We had to go out and buy her a diaper. We put maxi pads in the diaper and changed them regularly. Very little is more disgusting than changing your dog’s maxi pads, especially for Douglas. Luckily he has medical training and was not as disturbed by it as some men might be. ******* Edit: Douglas got upset that I said he had “some” medical training. In reality he is a certified Athletic Trainer (Field of Sports Medicine).
A couple of weeks later, we went to visit my brother and his wife. The bleeding became worse. Soon, we were changing the pads much more regularly and blood was all over the floor. I appreciate my family so much for putting up with it and not throwing us out. We took Kahlua to the vet when we got back. They did a blood test and determined that she was still not in a dangerous enough situation to warrant the risky operation. We kept changing the pads and taking care of her as best we could. She rewarded us by huddling in a corner and hoping that we would not touch her. You can see the blood on the bed in the picture.
That week things got worse. By then we were putting two maxi pads in the diaper and changing them almost every hour. She was bleeding so much, and we were scared. Then, she started peeing on the floor. This alarmed me because she had never done this before. I called Douglas immediately to tell him that I thought she had a urinary tract infection. He told me that the vet had told him that could happen. He never relayed that information to me. I told him that I wanted to take her to the vet right then. He did not think the UTI was very bad. “ALL UTIs are HORRIBLE!” I responded. We took her to the vet. They did another blood test and realized that she was in a bad situation. They did not think that she would have survived another day if we had not sought medical attention. They had to do an emergency surgery immediately that was very risky. We waited at home with our hearts in our throats. All I could think of was the fact that Douglas would probably leave me if she died. He had told me repeatedly that he was not ready to bring another dog into our home. He was scared to open up his heart again after losing two dogs in one year, and I had not listened. I had introduced him to Kahlua and made it possible for him to care for another dog, one that was now on the operating table fighting for her life. If she did not make it, I was scared that he would never forgive me.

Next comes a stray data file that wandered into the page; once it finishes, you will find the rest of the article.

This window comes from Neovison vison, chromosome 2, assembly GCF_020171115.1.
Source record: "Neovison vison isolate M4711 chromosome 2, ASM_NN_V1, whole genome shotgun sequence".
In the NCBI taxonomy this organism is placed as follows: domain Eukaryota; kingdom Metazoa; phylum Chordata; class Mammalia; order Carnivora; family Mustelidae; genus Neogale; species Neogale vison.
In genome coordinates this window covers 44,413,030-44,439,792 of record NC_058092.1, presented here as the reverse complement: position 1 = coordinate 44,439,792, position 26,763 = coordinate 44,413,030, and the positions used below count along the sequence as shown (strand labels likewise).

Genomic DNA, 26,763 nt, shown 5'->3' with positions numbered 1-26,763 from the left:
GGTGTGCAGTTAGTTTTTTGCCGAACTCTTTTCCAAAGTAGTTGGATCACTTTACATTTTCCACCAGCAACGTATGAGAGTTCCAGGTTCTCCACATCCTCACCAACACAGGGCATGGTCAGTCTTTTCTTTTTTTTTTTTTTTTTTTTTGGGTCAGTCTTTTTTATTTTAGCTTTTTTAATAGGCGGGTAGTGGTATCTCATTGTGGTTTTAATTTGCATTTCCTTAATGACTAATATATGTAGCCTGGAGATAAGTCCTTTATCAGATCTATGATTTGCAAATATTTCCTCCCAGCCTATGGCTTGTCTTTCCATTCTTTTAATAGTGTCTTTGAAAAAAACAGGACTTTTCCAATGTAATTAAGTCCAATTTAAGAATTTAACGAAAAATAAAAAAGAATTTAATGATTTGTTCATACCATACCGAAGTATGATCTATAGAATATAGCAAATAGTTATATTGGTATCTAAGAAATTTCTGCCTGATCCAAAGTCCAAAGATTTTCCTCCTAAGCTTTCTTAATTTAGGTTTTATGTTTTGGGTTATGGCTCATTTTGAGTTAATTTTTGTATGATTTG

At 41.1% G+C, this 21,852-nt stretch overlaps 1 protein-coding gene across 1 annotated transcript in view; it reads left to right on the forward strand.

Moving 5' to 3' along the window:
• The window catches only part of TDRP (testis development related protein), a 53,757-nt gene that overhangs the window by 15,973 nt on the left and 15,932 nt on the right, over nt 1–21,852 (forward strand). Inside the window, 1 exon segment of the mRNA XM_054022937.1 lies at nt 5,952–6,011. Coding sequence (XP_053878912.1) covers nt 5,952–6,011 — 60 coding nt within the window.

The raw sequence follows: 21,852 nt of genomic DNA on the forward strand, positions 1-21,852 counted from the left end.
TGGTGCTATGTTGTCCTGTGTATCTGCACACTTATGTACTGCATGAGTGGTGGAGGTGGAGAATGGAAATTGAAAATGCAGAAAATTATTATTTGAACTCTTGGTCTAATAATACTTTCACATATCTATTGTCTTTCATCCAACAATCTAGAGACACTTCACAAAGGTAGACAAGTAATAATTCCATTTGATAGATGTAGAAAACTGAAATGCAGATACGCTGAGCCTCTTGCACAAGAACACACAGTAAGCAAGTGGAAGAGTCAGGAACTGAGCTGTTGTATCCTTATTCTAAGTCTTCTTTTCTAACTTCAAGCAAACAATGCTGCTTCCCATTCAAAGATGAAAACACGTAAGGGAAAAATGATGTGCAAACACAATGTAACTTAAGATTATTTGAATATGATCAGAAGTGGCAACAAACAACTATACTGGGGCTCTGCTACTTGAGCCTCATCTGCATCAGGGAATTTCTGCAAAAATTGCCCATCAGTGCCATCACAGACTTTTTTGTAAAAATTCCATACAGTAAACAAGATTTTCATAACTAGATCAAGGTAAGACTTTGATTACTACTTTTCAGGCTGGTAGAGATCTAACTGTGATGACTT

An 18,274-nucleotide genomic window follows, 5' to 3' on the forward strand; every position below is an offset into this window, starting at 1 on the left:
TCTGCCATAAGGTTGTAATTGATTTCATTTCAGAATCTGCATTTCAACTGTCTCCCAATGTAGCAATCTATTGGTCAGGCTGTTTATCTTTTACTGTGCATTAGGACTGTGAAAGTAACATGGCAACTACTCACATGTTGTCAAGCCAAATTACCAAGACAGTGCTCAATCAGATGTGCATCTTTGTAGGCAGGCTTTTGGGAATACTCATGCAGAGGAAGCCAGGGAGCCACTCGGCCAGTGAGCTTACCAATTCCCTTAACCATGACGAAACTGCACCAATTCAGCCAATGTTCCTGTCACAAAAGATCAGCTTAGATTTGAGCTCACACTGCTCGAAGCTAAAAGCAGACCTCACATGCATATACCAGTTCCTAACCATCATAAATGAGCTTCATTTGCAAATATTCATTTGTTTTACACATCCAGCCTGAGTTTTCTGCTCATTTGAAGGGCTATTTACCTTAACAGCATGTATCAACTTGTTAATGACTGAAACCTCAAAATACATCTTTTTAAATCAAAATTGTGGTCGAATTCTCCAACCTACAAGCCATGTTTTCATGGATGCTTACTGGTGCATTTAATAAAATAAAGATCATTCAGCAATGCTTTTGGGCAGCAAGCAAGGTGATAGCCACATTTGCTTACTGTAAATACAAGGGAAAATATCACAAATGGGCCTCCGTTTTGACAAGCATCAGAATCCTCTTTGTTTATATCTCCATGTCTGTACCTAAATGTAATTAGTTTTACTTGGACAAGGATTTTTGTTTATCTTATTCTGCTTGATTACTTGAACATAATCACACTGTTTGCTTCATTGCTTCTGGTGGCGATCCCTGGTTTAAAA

Luckily, our little girl is a fighter, and the people at Goldens Bridge Veterinary Care Center were wonderful. She survived her surgery and came home weakened but alive. The real refinishing began at that time. Kahlua had spent much of her life on the streets in South Carolina. She was afraid of people and would not eat food that was given to her. She was wary even of eating out of her bowl. She would take a bite of food, bring it into the living room and eat it there. She never ate very much. Slowly, by giving her a lot of love and patience, we started to earn her trust. She loved to be outside, and Douglas would take her on runs daily. She was getting stronger. Sometimes, he would take her to work with him. The kids loved her and would shower her with attention that she hated at first and came to endure. She was coming out of her shell. We gave her a high brand of dog food and supplemented her diet with a couple of cooked eggs a week. She started to gain weight, and her fur was growing back softer.
In the past year, she has changed so much that it is hard to imagine the scared, sick, little girl that she used to be. She now lets people pet her, and she greets us at the door when we get home. She still runs every day and ran twenty nine miles last week.
Adopting the cat was one of the best things we could have done. Crème loves Kahlua so much and refuses to take no for an answer. She has gotten Kahlua to start playing; they snuggle together every night.
Last Tuesday, January 22, 2013 was Kahlua’s one-year anniversary with us. We, Douglas especially, spoiled her rotten that day. We love her and could not imagine life without her. With Kahlua and Cream our house is a home.
We would like to thank Petfinder.com, Ruff Start Rescue, and Goldens Bridge Veterinary Care Center for making this adoption possible. I hope that you will consider adoption if you are looking for a pet. You can also donate to them to help make adoptions possible for other people.